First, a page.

Published on 9th October 2009 by
Originally Posted by smc8788I'd like to see how multiple smaller fans compare to supersize ones where cases have the option for it (i.e. 2x140mm or 4x120mm).
Originally Posted by SchizoFrogThat would be a totally unfair comparison with 280x140mm2 (39200mm2) compared to 240x240mm2 (57600mm2) which would have a 46% area increase.
(Not exactly true as really you would have to work out the circumfrance area of each individual fan and then time that by 2 or 4 depending on which set up you are looking at... but you get the idea.)
Originally Posted by KyoceraThe number of tested fans is too low to give any valid conclusion;
the site here recommends ATCS 840, which has one front 230 x 30 mm fan x 1 / 700 RPM / 19 dBA ; one does not know if to change it, with which one.....
The piece on the classic dimensioned fans was great, this here is just to no avail.
Originally Posted by Otto69Bit Tech continues to use the Ghetto fan testing methodology, Until they actually get some real test equipment, and a tester who has some clue as to use it, any further "fan tests" are invalid.
Originally Posted by Otto69More to the point: this is like doing CPU heat sink tests using your finger tip as the thermometer.
Originally Posted by Otto69As I said in the thread for the last fan "test" using this method; at the very least the fans pressure has to overcome the weight of most of the bag, and of the captive air pushing back against the incoming pressurized air. NEITHER of those things should be present in an actual computer case.
Originally Posted by SchizoFrogWhy not? Does the air inside your case not push back like the rest of ours?
Instead of just complaining like little girls, why not tell us how to do it better? Oh thats right... YOU DON'T KNOW!!! So STFU!!!
Originally Posted by http://ezinearticles.com/?Fan-Calculations---Measure-Airflow-with-CFMA standard measurement of airflow indicates how many cubic feet of air passes by a stationary point in one minute. The higher the number, the more air is being forced through the system. The volumetric flow rate of a liquid or gas in cubic feet per minute equals the CFM, and one CFM equals approximately 2 liters per second.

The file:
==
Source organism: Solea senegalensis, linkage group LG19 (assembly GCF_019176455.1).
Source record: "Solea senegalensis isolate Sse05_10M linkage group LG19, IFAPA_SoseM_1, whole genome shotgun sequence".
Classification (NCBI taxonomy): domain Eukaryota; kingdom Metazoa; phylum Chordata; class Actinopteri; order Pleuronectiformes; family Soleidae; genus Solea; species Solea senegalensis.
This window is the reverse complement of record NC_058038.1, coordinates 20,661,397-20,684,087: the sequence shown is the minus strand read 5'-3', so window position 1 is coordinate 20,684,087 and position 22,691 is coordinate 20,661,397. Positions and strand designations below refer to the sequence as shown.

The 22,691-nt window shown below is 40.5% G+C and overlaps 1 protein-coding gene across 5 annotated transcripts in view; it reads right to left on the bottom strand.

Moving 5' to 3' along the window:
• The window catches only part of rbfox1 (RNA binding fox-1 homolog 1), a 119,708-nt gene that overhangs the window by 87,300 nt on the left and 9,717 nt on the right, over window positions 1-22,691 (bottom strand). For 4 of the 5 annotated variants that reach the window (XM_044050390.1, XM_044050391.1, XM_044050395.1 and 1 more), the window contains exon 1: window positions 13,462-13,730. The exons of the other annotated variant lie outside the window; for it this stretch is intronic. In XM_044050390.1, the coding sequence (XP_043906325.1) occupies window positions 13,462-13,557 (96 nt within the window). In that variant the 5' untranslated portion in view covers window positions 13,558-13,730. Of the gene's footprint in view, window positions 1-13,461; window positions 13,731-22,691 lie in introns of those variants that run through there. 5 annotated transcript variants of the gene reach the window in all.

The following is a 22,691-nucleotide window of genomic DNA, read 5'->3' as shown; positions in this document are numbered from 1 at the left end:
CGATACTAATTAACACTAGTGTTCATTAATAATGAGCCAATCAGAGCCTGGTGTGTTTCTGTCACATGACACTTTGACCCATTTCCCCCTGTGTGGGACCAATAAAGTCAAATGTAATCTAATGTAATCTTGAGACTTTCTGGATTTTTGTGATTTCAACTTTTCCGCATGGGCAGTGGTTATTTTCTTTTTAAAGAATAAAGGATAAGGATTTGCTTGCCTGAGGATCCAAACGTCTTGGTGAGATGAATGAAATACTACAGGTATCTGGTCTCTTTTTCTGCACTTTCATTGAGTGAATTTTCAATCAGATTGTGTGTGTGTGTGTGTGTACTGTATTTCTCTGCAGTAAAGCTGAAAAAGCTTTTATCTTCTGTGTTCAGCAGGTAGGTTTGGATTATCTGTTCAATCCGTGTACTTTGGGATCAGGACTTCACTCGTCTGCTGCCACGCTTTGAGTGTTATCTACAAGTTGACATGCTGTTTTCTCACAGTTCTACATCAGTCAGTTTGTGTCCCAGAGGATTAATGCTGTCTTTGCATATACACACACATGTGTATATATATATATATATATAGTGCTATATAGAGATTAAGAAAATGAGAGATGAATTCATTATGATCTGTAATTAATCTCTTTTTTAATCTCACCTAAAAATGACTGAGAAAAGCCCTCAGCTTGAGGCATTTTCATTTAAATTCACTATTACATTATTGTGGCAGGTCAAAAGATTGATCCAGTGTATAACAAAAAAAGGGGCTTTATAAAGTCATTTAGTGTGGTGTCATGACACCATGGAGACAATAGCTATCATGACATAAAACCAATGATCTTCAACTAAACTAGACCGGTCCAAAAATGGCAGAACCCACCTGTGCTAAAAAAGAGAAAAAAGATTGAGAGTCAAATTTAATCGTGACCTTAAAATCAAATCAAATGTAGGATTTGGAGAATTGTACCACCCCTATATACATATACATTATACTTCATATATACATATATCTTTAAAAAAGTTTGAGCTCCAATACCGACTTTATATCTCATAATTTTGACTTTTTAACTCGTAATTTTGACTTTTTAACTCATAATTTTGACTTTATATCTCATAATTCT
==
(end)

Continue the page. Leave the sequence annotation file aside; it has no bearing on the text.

Fan manufacturers base their measurements on a standard measurement with clean, dry air at a density of 0.075 pounds mass per cubic foot, barometric pressure at sea level of 29.92 inches of mercury, and a temperature of 70°F. These standard measurements are used to determine SCFM: Standard Cubic Feet Per Minute.
Originally Posted by http://hvac-talk.com/vbb/showthread.php?t=116330
>>Research so far indicates the "garbage bag" method of measuring system airflow at registers is actually comparable...
I've gotta ask you what is this research. I have heard of this method from a Canadian source but have never heard anything good supporting it from this forum. And I think whenever you have a concensus on this board, they tend to be right. For one thing you must measure the seconds to fill, and the precision of your stopwatch will limit the precision (and therefore accuracy) of your CFM figure. If you go ahead and do some measurements this way, I am sincerely eager to hear how it turns out! But in the meantime I have to wonder if there could be better methods.
The one super-amateur method I know of, would use a cardboard box placed over the supply vent, with a measured hole for air to exit. You need the hole large enough that it won't disrupt total airflow much, and small enough that you have a measurable pressure difference between the box and atmospheric. Then you might use a manometer to measure that pressure, and there are equations relating that to airflow. Everything has its drawbacks and this method would certainly be more complicated than the fill-a-bag method. And I have not done it myself, so who knows whether your method might be more practical.
Dwyer makes a pitot tube for use with its manometers, which could be used to measure air speed. By taking various measurements you could get a semi-good measurement of CFM, the pros have a method for this and I better let them describe it. If you are interested of course.
But to get really *good* measurements, the pros use flow hoods costing thousands and those must be calibrated frequently. I really don't think they would do this if a gas-bag method could be developed that would give good enough results.
Originally Posted by Bufo802Does it really matter if the cfm figures are completely accurate (compared to some perfect testing method) if the method provides results which are consistent and able to be compared?
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9th October 2009
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